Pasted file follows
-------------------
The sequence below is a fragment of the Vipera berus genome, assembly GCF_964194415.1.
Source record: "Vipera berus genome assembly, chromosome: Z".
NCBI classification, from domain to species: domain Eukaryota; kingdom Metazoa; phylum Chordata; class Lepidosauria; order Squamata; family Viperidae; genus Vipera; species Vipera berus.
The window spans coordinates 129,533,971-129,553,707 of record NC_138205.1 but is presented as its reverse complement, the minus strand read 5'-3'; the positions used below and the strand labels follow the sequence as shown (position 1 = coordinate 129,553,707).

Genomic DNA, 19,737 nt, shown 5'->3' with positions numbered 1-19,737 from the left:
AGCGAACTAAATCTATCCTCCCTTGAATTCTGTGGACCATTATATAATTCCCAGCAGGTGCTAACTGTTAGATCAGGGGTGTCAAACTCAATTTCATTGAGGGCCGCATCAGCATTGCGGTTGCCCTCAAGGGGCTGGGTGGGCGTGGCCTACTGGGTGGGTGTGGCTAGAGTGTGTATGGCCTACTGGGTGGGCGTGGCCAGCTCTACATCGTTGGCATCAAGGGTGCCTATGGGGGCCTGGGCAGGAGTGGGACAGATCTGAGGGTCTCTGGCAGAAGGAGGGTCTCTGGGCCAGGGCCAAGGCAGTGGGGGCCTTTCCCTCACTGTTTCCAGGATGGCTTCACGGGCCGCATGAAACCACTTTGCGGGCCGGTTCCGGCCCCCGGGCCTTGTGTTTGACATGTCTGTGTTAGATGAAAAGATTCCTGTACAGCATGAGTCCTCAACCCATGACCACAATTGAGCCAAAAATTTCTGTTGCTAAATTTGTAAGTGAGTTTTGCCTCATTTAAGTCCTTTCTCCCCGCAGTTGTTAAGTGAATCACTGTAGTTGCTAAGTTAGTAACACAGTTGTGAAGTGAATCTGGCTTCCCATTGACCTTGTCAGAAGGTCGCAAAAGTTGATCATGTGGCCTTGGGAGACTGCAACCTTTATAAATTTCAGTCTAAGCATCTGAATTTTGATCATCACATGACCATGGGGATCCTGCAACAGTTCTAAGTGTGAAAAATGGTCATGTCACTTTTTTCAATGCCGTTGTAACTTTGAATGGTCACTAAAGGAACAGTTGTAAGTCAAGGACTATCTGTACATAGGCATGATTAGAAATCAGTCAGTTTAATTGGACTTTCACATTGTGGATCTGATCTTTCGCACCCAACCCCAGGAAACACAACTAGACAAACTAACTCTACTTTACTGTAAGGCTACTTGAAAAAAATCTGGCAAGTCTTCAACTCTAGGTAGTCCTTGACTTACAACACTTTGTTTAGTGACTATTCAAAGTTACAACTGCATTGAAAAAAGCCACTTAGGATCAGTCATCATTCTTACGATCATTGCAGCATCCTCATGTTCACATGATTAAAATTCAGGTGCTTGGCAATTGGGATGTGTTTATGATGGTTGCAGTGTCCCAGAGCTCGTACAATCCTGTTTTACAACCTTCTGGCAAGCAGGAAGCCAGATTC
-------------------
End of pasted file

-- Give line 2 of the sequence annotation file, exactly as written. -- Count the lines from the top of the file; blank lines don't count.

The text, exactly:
Source record: "Vipera berus genome assembly, chromosome: Z".